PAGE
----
Craft Talk

Best of the Net 2017 Poetry Nominees

It is our immense pleasure to nominate the following pieces and writers for their work to be included in the Best of the Net Anthology, a project of Sundress Publications.

PARTRIDGE BOSWELL, nominated for his poem “Flying home after the protest” TTR 3.1

Partridge Boswell Mt Battie DSC_0586Recipient of this year’s Edna St. Vincent Millay Poetry Prize for his poem “Flying home after the protest,” Partridge Boswell is the author of Some Far Country, winner of the Grolier Poetry Prize. His poems have recently surfaced in The Gettysburg Review, SalmagundiThe American Poetry ReviewGreen Mountains ReviewHayden’s Ferry Review, and Forklift, Ohio. Co-founder of Bookstock literary festival and the poetry/music group Los Lorcas, he teaches at Burlington Writers Workshop and lives with his family in Vermont.

ELSEWHERE ON THE INTERNET:

LISA MECHAM, nominated for her poem “Trespassing”  TTR 2.3

Lisa Mecham writes a little bit of everything and her work has appeared in Amazon’s Day OneCatapult, and The Collapsar, among other publications. She has served as an editor, advisory board member, and reader for various literary magazines, and as a social worker, she writes grants for social justice oriented non-profits.

A Midwesterner at heart, Lisa lives in Los Angeles with her two daughters where she’s finishing a book about mental illness in the suburbs; think: “The Shining” meets “Revolutionary Road.”

ELSEWHERE ON THE INTERNET:

ALYSSE McCANNA, nominated for her poem “It’s Not Like the Movies” TTR 3.1

alysseAlysse Kathleen McCanna is currently pursuing her PhD in English at Oklahoma State University. She is the Associate Editor of Pilgrimage Magazine and received her MFA in Writing and Literature from Bennington College in 2015. Her work has appeared in or is forthcoming from poets.org, Lunch Ticket, Barrow Street, Boulevard, and other journals.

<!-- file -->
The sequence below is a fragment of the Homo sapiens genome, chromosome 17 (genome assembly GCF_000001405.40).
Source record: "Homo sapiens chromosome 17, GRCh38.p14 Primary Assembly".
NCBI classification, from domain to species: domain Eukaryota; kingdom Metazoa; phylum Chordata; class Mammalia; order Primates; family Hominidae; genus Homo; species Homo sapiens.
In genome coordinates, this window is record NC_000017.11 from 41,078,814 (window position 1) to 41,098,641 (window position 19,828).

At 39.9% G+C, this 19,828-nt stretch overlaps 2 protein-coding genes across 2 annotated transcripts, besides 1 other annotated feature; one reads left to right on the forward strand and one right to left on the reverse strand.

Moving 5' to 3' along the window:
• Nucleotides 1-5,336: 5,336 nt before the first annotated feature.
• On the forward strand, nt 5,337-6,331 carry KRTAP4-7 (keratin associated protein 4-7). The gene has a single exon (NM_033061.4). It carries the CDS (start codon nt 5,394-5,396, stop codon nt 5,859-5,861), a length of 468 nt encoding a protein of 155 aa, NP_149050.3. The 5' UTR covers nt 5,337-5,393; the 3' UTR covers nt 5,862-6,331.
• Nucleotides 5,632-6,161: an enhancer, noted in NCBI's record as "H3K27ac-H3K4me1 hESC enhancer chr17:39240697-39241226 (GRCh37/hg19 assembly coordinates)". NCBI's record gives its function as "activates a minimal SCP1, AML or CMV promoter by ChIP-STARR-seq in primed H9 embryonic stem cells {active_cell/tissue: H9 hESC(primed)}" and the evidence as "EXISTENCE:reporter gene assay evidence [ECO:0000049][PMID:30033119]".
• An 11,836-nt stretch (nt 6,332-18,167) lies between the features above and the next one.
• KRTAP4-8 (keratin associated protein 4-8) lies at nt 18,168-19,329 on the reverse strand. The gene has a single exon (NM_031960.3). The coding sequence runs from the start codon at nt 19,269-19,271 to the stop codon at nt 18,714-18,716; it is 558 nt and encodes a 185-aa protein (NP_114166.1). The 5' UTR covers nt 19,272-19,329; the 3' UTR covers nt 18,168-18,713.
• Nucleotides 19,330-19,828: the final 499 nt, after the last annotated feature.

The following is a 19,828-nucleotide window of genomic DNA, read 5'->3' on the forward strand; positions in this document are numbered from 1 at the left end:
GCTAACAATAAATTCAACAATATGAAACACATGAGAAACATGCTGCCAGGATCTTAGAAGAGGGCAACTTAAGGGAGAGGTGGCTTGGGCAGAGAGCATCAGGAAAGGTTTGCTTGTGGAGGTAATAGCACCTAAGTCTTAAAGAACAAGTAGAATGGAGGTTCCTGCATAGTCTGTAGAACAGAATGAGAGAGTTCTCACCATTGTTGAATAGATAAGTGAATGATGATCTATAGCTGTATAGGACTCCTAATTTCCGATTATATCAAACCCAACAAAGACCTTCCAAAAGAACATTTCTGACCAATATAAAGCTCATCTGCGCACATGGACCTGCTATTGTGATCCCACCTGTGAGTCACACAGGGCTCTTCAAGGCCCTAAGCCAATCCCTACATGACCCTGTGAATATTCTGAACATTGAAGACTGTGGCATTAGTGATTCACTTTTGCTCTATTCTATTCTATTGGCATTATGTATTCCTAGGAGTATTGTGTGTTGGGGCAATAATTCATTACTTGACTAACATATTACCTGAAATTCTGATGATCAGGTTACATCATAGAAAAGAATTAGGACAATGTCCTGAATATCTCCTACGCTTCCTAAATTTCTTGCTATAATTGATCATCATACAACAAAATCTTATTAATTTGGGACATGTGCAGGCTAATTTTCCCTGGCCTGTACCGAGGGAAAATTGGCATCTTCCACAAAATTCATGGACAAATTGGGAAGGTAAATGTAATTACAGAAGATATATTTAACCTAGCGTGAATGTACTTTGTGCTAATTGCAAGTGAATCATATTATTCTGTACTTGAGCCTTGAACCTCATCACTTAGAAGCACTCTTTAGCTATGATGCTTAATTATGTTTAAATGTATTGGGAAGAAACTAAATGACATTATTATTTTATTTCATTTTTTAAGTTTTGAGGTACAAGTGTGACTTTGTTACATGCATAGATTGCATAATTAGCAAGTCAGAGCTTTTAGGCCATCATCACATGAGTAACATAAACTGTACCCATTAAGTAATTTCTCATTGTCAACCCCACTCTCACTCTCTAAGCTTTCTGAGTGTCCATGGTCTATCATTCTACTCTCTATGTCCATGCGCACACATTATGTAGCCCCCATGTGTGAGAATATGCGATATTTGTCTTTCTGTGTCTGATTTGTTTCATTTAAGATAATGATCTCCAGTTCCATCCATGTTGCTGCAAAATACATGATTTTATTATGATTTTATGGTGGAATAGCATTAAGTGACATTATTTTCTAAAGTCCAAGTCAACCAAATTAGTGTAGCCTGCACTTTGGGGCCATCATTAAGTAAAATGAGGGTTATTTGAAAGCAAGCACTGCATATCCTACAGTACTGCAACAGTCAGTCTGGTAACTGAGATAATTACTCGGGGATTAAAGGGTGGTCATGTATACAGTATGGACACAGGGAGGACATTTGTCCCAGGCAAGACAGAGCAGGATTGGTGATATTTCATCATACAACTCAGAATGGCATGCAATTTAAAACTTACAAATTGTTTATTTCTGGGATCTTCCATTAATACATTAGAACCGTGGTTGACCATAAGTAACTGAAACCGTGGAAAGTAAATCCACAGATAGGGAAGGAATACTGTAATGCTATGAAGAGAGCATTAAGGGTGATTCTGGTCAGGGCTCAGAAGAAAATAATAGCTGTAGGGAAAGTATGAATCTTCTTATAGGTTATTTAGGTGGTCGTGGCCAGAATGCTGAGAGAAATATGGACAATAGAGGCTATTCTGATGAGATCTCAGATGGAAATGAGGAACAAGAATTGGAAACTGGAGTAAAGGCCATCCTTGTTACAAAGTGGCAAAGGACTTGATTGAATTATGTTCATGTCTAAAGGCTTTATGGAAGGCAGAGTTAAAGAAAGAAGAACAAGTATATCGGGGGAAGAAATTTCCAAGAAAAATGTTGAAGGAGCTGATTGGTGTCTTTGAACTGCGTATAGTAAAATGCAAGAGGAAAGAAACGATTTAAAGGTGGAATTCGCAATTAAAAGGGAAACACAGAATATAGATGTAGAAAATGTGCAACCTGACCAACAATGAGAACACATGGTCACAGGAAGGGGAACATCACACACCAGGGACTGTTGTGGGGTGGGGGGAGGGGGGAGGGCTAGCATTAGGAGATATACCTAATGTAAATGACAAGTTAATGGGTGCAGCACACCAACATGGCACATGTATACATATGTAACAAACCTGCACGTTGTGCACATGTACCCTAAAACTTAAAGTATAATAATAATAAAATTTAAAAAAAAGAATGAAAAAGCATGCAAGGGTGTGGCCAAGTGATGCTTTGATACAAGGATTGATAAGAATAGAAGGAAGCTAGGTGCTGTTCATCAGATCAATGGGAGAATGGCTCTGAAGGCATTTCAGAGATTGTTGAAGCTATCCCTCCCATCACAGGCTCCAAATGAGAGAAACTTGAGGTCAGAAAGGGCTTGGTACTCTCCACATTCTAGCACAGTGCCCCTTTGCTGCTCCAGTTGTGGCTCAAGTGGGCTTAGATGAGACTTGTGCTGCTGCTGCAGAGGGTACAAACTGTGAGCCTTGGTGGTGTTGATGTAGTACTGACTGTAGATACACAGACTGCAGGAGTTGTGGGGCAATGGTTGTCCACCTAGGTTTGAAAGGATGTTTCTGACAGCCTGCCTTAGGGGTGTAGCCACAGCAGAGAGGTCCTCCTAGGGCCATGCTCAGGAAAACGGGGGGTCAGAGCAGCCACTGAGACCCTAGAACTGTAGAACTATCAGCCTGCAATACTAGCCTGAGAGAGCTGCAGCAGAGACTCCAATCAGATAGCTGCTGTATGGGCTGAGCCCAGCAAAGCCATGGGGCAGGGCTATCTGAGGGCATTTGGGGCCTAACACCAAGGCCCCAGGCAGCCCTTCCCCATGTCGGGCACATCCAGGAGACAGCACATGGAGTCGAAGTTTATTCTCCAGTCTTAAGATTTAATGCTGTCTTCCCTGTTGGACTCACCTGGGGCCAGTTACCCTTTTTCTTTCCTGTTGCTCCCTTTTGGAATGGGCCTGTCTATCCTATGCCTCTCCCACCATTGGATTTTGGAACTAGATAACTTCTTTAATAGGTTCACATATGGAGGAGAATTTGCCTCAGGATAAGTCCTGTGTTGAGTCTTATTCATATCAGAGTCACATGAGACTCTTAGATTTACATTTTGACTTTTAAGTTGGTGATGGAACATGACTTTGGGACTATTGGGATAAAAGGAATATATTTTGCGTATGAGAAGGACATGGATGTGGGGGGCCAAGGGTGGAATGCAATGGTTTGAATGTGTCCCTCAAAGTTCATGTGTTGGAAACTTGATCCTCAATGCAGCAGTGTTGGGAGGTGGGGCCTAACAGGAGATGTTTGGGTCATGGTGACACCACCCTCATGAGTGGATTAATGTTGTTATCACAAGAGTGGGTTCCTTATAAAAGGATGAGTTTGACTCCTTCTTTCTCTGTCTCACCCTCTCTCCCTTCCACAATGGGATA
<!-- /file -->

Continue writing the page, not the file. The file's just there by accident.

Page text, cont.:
ELSEWHERE ON THE INTERNET:

KYLE ADAMSON, nominated for his poem “Retrograde” TTR 3.2

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Kyle Adamson has an MFA from the Bennington Writing Seminars and a BFA from Hamline University. He is the winner of the AWP Intro to Journals Award in poetry, a Pushcart nominee, and a finalist in the Consequence Poetry Prize. His work can be found in the Water~Stone Review, Alaska Quarterly Review, the Beloit Poetry Journal, and others. He served in the Marine Corps infantry and deployed twice to Iraq. Kyle lives in Minneapolis, Minnesota.

ELSEWHERE ON THE INTERNET:

ADRIAN POTTER, nominated for his poem “RX for the Blues” TTR 3.1

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Adrian S. Potter writes poetry and short fiction. He is the author of the fiction chapbook Survival Notes (Červená Barva Press, 2008) and winner of the 2010 Southern Illinois Writers Guild Poetry Contest. Some publication credits include North American Review, Jet Fuel Review, Obsidian, and Kansas City Voices. He blogs, sometimes, at http://adrianspotter.com/.

ELSEWHERE ON THE INTERNET:

Adrian S. Potter | Writer Website

KIM NORIEGA, nominated for her poem,Postcard to My Younger Self Beneath the Apple Trees” TTR 3.1

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Kim Noriega is the author of Name Me published by Fortunate Daughter Press. Her poems have appeared in journals and anthologies including: American Life in PoetryParis-Atlantic, and Split Lip.  She was a finalist for the 2016 Edna St. Vincent Millay Poetry Prize, and a semi-finalist for the 2016 James Baker-Hall Memorial Prize in Poetry. Kim grew up in Cleveland, Ohio and still loves apple-blossom showers in spring and Vera’s Bakery at the famous West Side Market for Hungarian nut roll at Christmas. She lives in San Diego where she heads San Diego Public Library’s family literacy program.

ELSEWHERE ON THE INTERNET:

And the WINNER Is …

The Tishman Review is pleased to announce that final judge Linda LeGarde Grover has selected the short story “Confluence” by Adam Kotlarczyk as the WINNER of the 2017 Tillie Olsen Short Story Award!

 

Adam Kotlarczyk
Adam Kotlarczyk

Adam Kotlarczyk’s fiction has been nominated for a Pushcart Prize. His stories have appeared in such publications as The Tishman Review, The First Line, Alt Hist, Dual Coast Magazine, Dovetales Literary Journal, With Painted Words, and SQ Mag. Adam has written articles and produced scholarship for publications including The Illinois Association for Gifted Children Journal and Notes on American Literature. He recently completed his first novel, a fantasy epic. Adam has a Ph.D. in English and teaches literature and writing at the Illinois Mathematics and Science Academy, a public residential high school near Chicago for gifted and talented students.

You can read more of Adam’s writing here:

“Prison Ghost Tours, Inc.” in With Painted Words

The Super Sea Trade League Strike Force (TM)” in Cahoodaloodaling

Outbreak” in SQ Mag

Big Teacher” in The Tishman Review 2.2